China’s zero Covid approach, healthcare system, reopening plan

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On November 15, 2021, at the School of Art and Information Engineering, Dalian University of Technology, Zhuanghe University Town, Dalian City, Liaoning Province, China, volunteers in protective clothing dispose of garbage outside the apartment building. As of Sunday, more than 60 students have been diagnosed with COVID-19 cases in the University Town of Zhuanghe City, Dalian.

ECG | Vision China Group | Getty Images

US investment bank Jefferies said that China is advancing its zero Covid approach and there are signs that it will not abandon this position anytime soon.

From the United States to large areas of Europe and Asia, many countries are learning to coexist with the virus and have begun to lift most restrictions.

Countries initially adopted a radical approach through large-scale blockades and strict social restrictions, but as contagious delta variants spread rapidly and blockades became less effective, they gradually abandoned this strategy.

But China has not relaxed its ultra-strict zero coronavirus strategy involving a large-scale lockdown—even if only one or a few cases have been detected. It also includes extensive testing, tightly controlled or closed borders, and strong contact tracing systems and quarantine requirements.

Recently, visitors to Shanghai Disneyland must undergo a Covid test before they can withdraw. The request came after the authorities learned that close contacts of the infected person had visited the park a week ago.

‘Closed until further notice’

According to Reuters, the Asian giant is currently fighting the spread of the largest Covid outbreak caused by the delta variant.

Jefferies analysts stated in a report on November 18: “China… seems to be doing a good job of managing COVID, but the Delta variant brings new challenges. In addition to curbing domestic cases,’prevent ‘Imported cases’ is a key part of this strategy.”

“The result seems to be that a country has no plan to open up immediately and coexist with the virus. News of the rapid lockdown continues, and China appears to have closed until further notice.”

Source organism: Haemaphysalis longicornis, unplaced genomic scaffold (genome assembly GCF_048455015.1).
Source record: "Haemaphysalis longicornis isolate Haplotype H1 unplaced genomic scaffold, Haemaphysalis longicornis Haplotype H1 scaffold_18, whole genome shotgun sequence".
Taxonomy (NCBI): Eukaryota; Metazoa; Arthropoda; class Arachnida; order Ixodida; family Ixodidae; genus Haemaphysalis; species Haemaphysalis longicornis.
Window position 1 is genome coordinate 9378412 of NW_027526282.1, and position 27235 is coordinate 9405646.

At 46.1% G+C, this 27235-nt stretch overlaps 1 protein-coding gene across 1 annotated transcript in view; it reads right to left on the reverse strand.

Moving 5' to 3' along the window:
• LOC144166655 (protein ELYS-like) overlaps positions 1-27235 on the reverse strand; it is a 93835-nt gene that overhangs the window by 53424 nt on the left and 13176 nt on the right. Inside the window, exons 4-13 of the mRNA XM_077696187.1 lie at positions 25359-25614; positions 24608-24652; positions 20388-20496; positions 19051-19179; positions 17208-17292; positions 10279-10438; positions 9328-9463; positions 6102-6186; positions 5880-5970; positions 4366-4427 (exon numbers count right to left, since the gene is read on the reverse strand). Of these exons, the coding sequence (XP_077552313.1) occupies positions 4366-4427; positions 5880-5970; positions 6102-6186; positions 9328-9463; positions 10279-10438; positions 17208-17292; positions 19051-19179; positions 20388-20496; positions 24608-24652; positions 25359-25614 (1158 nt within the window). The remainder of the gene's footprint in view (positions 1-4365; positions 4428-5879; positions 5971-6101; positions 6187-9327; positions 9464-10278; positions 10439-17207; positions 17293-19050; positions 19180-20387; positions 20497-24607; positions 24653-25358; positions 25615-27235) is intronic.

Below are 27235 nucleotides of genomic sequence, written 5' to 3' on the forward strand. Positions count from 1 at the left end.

Jefferies emphasized three things, implying that China lacks a plan to immediately get rid of zero tolerance.

1. Passport renewal

Jefferies said the passport update data indicated that the authorities had not planned any outbound travel or tourism for a period of time. The bank said that compared with the same period in 2019, the number of new issuances and renewals of Chinese passports in the first half of this year dropped by more than 95%.

“This may indicate that the central government is trying to limit people’s ability to leave China,” Jefferies said.

The note also pointed out that recent comments issued by the National Immigration Administration of China stated that those who do not have any urgent international travel needs should postpone their plans. According to reports, the authorities stated that only Chinese citizens studying or working abroad will give priority to issuing or renewing passports.

In contrast, the number of U.S. passport issuances dropped by 43% from 2019 to 2020, and increased by 32% in the first half of this year compared to last year.

2. Dedicated quarantine facilities

Jefferies said that Chinese cities’ governments have been told to build 20 rooms for every 10,000 citizens in dedicated or modified facilities to cater to the needs of overseas tourists.

According to Jefferies, Guangzhou no longer uses hotels, a new facility with more than 5,000 rooms is about to open, and other provinces are “quickly following up.”

“The dedicated quarantine facility under construction indicates that entry quarantine may last longer,” Jeffries said.

3. China’s healthcare system

Jefferies said that if the border is opened, or Covid is treated as an endemic disease, China’s medical infrastructure may not be able to cope with higher cases.

Analysts said: “China has far fewer hospital beds and doctors than many other countries. Its tertiary healthcare system has hardly survived the first wave of COVID outbreaks in early 2020.”

According to Jefferies, its tertiary health care system includes rural health services provided by municipal hospitals, district clinics and rural doctors. According to the report, the number of hospital beds and doctors in rural areas is less than half of that in urban areas on a per thousand population basis.

The bank said: “The medical infrastructure in rural areas is weak, so it is more difficult to detect cases of new coronary pneumonia at an early stage, which has caused the epidemic to spread back to the city.” Jefferies said that 36% of China’s population lives in rural areas and “closed” The border is the most direct solution to prevent the health system from collapsing.”

In addition, China’s expenditure on health care is “significantly” lower than many other countries. “This may mean that the Chinese authorities are worried that a large-scale nationwide epidemic may overwhelm their healthcare system,” the bank concluded.

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